CPH:DOX: Corona locked us down, observes new interactive film, but it couldn’t make us into islands!

Suvi Andrea Helminen’s ‘Connections: No one is an island’ provides an intimate window into people’s lives and how they change over time … particularly during a pandemic

Immerse in a virtual experience in which feelings and stories blend to offer you an interactive documentary film. The result is unique and depends on you. What is going to be your next move?

Finding new ways of storytelling
All industries have evolved due to the digital transformation accelerated by the pandemic, and filmmakers have likewise rapidly adapted and innovated. Last year CPH:DOX set a digital trend worldwide, becoming one of the first international film festivals to go all-digital.

For this year’s festival, which began on Wednesday and will continue until May 2 with 177 films on offer, the premise is the same, although filmmakers have had a whole year to prepare new experiences and tell their stories in new ways.

Danish documentary director Suvi Andrea Helminen, whose film Connections – No one is an Island is among the selection, is a pioneer in her homeland in the field of interactive screenings.

Since her first film in the genre, the 2012 offering 48 Hour Games, she has made several more, of which the most acclaimed was ‘Flux’, a gender dynamic documentary release in 2019.

‘Flux’ was the centrepiece of an exhibition at Kvindemuseet in Aarhus and was very well received. People would sit in the film installation room for up to an hour. It was due to be shown at CPH:DOX last year, but due to the restrictions it wasn’t.

READ MORE: CPH:DOX setting a digital trend for festivals.

New genre: interactive and social
It’s fitting perhaps that Helminen has been busy making her new film over the year that has followed.

Classed as an interactive and social film, she is not only the director, but the editor and orchestrator of the whole vision.

“The idea was born in March 2020 when Denmark went into complete lockdown. Reality was so intense and dramatic, and I felt the need to capture it as it unfolded. At the same time I was at home with a child and most people didn’t leave their homes, so I had to find a new way of documenting,” Helminen told CPH POST.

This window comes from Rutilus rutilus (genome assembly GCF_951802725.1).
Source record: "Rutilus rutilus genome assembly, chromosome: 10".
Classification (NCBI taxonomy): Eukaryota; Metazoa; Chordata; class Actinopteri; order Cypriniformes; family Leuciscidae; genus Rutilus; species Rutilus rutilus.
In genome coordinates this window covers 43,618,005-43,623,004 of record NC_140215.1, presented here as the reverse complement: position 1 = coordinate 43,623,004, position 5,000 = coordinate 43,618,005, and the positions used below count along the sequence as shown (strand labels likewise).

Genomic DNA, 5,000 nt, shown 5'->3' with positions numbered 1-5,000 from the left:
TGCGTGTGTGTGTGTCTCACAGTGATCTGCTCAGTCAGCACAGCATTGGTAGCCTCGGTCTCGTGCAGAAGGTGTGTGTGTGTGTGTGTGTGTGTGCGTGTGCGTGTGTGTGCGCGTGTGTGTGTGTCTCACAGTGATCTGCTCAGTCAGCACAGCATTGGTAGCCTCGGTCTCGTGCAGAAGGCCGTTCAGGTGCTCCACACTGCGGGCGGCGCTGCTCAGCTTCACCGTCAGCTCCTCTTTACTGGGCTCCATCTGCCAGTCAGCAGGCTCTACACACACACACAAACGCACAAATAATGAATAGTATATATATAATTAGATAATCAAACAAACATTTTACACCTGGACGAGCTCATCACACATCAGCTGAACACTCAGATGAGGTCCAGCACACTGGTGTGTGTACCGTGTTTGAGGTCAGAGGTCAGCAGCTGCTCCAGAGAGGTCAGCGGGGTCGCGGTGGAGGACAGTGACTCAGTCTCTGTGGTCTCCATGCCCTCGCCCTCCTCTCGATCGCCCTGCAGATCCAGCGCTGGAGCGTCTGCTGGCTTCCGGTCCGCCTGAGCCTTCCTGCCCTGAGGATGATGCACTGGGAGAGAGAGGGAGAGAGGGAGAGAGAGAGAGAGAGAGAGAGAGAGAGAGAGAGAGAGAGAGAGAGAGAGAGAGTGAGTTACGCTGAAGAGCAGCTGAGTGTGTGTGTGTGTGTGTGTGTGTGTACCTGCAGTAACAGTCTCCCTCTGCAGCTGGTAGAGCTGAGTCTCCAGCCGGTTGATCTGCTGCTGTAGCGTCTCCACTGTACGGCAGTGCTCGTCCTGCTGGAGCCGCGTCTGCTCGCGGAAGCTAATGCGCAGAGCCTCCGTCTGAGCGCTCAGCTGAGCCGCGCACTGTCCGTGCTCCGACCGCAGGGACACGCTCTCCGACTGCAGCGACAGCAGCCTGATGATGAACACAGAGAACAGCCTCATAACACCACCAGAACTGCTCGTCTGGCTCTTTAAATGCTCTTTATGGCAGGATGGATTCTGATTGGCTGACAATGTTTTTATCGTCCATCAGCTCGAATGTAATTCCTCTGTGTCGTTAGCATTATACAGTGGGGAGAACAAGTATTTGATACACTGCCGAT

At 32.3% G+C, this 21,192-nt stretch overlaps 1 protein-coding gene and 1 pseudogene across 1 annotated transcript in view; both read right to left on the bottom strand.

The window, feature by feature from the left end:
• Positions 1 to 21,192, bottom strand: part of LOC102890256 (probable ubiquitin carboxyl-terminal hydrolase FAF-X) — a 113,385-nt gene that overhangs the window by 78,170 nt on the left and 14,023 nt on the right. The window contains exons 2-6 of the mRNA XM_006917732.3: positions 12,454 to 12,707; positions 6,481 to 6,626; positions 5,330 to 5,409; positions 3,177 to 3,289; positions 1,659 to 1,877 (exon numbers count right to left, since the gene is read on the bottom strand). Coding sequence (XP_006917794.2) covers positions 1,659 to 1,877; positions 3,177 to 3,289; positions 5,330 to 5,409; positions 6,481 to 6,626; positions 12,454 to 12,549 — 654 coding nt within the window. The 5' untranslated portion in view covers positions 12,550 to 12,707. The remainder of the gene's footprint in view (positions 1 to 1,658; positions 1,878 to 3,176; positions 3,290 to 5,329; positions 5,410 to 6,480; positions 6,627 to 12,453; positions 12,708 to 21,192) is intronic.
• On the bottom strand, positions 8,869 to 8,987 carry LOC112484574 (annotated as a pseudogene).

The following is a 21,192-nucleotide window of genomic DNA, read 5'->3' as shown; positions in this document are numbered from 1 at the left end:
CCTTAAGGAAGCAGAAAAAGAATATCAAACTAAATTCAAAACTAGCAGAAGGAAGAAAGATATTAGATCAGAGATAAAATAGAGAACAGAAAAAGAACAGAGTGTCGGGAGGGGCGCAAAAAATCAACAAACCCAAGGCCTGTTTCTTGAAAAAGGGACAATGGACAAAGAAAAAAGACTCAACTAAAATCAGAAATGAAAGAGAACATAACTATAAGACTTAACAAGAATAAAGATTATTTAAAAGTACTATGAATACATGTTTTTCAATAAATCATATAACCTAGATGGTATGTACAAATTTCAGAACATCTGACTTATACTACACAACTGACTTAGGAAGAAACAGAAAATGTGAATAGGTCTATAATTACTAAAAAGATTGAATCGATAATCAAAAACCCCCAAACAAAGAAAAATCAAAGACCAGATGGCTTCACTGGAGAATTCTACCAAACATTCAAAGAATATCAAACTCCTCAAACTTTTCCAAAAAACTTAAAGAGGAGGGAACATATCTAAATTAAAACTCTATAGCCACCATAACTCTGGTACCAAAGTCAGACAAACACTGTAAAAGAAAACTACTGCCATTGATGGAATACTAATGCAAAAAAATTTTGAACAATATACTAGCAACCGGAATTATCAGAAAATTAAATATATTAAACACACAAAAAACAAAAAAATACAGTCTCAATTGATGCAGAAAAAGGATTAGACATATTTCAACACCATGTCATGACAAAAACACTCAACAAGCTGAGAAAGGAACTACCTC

“Together with two production assistants and producer Ulrik Gutkin, we began to recruit co-creators around the world. We were focused on people’s emotional responses to the new circumstances and how they changed over time. Developing the interactive format was an organic process that happened simultaneously as we were recording.”

Judging by the press screening earlier this week, ‘Connections – no one is an island’ is a film and yet it is a sort of game in which the viewer participates in a journey with nine other people around the world. We are not mere spectators, but we are invited to stand for something to express ourselves. It creates a special connection, and suddenly you don’t feel alone.

The film includes stories of hundreds of people recorded from March to December 2020. From Denmark to Tajikistan, and from Jerusalem to the South Pacific, the protagonists share their lockdown experiences and the world seems that little bit smaller. The feelings are palpable, the images are different, but the connection is there.

Proof we are all connected
The documentary reflects, like its title, on how human beings, despite all our differences and nationalities, are connected. Most noticeably, during the lockdown we have been connected via our feelings, which we felt at one point or another in different stages, according to when our country was hit by the lockdown.

“During the process I discovered there are many similarities in people’s emotional experiences, regardless of nationality: that even though the country borders closed, we are more connected than ever. This discovery inspired and shaped the interactive form,” continued Helminen.

While the storytellers shoot the footage, it is the eye of the director you notice throughout thanks to a choice of shots that help to simulate the feelings she wants to evoke.

Finally, it is an evolving experiment. “Your tags are saved in a massive database of feelings and will affect the storylines of future audiences as well. You are basically co-creating every time you play,” explained Helminen.

Prepare right before watching
But we won’t tell you more, as we want you to jump on the journey and enjoy it for yourself. Your input and their input combined will take you through all the different stages to the end.

The stories are all in English or with English subtitles, and the experience lasts around 30 minutes.

As the creators recommend, get your headphones ready and please only use Google Chrome for the ultimate experience.

The premiere is today at 21:30 and tickets cost 49 kroner, with further screenings on April 26 (17:00), April 27 (10:00), April 29 (20:30) and May 1 (16:30).

A special Q&A follows tonight’s premiere.





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